You know what a purple squirrel is, right?
It’s kind of a joke--a recruiter’s term for an imaginary candidate that fits their open position perfectly. It’s an animal that might exist in reality, but probably not. This candidate is mythically good, impossibly rare, and costly to chase. Some would even say chasing them is a waste of time, that you’re better off training applicants to fit. There’s a lot out there explaining why you shouldn’t chase purple squirrels. I’ll focus on how the search for the perfect candidate affects the recruitment of people of diverse backgrounds, who we’ll be calling “squirrels of color” (SOCs).
Recruitment is an especially big problem in today’s network-driven world. SOCs of all sorts are cut-off from the hidden job market opened up by networking. Anyone can land an unskilled, low-wage, fairly meritocratic job, but networking is often among friends. Networking is often among the squirrels you know and love, most likely those who communicate similarly, value what as you do, and share your alma mater. So you should begin your recruitment by studying what values you (and your organization) have. That will affect who you attract and who you can recruit.
Just like with purple squirrels, approaching the search with an ideal SOC in mind may not match the reality of the candidates out there. Don’t picture a squirrel just like yourself but with a color change, but don’t let the differences distract you from the similarities.
Almost everyone thinks tolerance is a top-three value. At least that is what the World Values Survey says, linked above.
With all that in mind, how do you catch those SOCs?
Do Market Research!
Keeping in mind that the individual variation within groups is always larger than the differences between groups, you can ask questions like who’s out there? Why are they not here? How are they different and how are they similar? What do we what from diversity? As we’ve seen above, research can prepare you for the differences and allow you to see where those differences will help and where they will hurt.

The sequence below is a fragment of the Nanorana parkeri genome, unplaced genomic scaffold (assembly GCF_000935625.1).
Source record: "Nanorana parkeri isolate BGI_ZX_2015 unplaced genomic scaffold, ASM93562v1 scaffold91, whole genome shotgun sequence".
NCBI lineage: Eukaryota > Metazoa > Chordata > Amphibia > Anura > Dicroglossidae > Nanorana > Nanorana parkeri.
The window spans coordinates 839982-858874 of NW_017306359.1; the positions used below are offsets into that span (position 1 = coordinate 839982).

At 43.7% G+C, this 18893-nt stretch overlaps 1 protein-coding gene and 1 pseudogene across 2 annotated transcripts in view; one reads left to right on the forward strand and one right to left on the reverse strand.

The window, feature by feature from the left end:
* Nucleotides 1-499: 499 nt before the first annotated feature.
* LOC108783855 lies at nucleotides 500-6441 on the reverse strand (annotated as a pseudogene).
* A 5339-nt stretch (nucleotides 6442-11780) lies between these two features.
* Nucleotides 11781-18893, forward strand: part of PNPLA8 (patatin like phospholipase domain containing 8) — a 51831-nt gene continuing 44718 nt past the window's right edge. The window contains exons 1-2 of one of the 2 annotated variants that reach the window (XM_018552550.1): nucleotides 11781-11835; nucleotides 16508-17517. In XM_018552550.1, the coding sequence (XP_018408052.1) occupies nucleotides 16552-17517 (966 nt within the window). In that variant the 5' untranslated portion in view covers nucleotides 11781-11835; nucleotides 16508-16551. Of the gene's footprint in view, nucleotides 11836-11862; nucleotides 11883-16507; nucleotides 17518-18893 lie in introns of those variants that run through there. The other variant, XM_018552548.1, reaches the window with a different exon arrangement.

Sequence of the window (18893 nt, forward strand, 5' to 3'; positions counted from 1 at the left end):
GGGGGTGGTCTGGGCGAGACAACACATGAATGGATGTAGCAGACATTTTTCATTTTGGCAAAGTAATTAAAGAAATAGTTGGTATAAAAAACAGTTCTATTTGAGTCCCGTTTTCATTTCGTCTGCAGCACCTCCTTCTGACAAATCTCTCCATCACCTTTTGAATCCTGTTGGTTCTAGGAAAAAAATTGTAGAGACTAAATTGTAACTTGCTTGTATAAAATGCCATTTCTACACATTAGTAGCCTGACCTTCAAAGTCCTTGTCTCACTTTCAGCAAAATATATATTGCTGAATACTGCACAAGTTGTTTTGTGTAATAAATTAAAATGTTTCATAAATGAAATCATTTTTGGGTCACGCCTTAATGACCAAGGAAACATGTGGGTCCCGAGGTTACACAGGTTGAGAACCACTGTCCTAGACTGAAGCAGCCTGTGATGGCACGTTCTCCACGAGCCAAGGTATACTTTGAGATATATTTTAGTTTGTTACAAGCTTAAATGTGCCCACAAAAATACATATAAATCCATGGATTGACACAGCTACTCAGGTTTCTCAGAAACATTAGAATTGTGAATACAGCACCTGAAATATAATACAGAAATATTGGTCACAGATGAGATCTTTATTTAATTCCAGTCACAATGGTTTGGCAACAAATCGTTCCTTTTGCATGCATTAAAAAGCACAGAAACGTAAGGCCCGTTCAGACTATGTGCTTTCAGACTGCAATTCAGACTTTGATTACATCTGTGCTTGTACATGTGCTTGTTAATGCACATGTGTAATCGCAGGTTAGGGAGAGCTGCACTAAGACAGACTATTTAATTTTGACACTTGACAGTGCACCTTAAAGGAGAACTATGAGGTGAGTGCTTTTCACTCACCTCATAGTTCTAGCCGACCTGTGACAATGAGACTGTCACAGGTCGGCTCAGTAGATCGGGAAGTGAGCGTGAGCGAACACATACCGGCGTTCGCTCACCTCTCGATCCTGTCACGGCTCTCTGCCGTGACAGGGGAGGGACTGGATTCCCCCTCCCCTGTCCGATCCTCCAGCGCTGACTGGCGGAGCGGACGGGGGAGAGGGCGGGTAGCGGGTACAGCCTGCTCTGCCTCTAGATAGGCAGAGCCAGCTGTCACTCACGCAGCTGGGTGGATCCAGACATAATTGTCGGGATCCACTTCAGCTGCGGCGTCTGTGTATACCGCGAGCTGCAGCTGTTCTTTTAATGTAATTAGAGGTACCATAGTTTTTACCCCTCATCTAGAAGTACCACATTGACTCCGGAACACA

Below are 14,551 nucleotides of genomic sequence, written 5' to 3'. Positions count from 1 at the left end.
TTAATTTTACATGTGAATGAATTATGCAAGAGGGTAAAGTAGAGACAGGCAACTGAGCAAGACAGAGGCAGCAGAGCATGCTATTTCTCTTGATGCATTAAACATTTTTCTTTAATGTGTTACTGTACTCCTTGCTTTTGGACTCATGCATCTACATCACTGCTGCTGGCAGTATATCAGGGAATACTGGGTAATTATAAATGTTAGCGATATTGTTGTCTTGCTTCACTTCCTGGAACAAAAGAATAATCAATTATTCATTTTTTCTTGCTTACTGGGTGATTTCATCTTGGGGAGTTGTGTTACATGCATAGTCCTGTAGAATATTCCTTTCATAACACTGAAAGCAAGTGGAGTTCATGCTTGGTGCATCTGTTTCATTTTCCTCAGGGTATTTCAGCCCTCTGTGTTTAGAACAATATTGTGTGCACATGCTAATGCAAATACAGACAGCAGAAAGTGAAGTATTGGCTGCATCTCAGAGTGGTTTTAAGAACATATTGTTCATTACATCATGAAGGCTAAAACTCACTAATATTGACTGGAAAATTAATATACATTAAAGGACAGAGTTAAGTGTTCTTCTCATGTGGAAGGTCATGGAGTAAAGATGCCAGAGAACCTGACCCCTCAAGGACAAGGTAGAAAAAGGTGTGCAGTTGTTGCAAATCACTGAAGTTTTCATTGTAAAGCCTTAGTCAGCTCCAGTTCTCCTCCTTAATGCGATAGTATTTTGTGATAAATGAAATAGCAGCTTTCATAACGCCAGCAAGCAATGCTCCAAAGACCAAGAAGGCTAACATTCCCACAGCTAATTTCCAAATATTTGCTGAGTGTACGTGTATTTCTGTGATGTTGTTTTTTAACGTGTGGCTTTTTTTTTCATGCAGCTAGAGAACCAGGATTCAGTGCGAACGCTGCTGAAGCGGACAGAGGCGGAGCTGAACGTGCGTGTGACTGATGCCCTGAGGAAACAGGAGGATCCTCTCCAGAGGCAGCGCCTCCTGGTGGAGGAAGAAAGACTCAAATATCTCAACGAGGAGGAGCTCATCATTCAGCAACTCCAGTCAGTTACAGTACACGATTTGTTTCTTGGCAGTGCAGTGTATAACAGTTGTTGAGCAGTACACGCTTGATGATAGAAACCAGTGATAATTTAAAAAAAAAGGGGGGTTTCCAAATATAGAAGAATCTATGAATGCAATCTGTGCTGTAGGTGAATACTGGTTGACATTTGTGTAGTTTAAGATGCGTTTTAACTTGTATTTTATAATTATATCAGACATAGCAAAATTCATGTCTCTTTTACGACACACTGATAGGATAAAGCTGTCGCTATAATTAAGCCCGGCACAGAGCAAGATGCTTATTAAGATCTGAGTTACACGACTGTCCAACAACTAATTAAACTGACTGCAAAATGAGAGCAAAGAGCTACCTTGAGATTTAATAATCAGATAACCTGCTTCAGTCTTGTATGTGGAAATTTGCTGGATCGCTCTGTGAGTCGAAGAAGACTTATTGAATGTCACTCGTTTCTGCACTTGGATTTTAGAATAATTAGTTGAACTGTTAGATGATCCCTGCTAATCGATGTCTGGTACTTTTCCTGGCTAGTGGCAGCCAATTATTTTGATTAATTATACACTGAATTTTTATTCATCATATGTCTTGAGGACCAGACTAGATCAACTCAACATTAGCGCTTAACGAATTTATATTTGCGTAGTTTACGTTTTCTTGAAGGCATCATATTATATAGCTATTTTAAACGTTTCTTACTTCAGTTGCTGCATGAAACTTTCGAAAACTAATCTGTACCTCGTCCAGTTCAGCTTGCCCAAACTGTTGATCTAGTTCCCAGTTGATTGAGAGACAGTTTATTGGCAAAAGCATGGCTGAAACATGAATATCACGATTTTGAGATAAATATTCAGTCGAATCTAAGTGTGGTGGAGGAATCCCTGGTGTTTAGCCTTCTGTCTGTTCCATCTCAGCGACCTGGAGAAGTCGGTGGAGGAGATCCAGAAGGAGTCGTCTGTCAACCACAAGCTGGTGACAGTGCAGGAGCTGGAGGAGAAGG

Know Your Network!
If you network is full of one genus or one species, investigate why. If it isn’t, tap the SOCs you know. Don’t ask them to speak for their colorations, but do ask if they have access to different networks. Ask what those networks look like, how they differ. For example, LOCUS is a network created for the care and feeding of SOCs, and Pollen is a network that finds diversity and builds connections.
Adapt and React!
Once you know what they’re like and who they know, the final step is to get to know these individuals so that you move from the abstract idea of ‘a SOC’ to actual particular individuals.
Are they hardworking but inexperienced? Are they intelligent but shy? There are many ways to deal with these characteristics; you can choose to hire based on potential rather than experience or make accommodations for the introverts in the room. A lot of the advice designed to eliminate the unrealistic standards of purple squirrel hunting applies here too, like offering training instead of expecting it or judging blindly to minimize bias.
You might add a bonus step of recognizing and celebrating. An important part of making change is to acknowledge what works so you can continue doing it. It’s also a human need to want to stop and pat yourself on the back when you’ve done well--there’s nothing wrong with that! It’s easy to see what’s wrong in the world so it can take a special effort to see the good and praise it.
(I’ve already seen a lot of these efforts implemented at YNPN-TC, so let me just add that that’s why I’m still around.)
In conclusion, you may find that the squirrels around you are giant or pygmy, striped or spotted or tricolored, fiery or flying. They might be chipmunks or prairie dogs. They might be wilder than expected or milder than expected. And the squirrels around you will definitely be flawed--you’ll have that much in common--but don’t dwell on whatever flaws are novel.
You too are a squirrel of some color or other. Your squirrels will definitely be different in ways you hadn’t expected, and you have to be willing to be okay with that.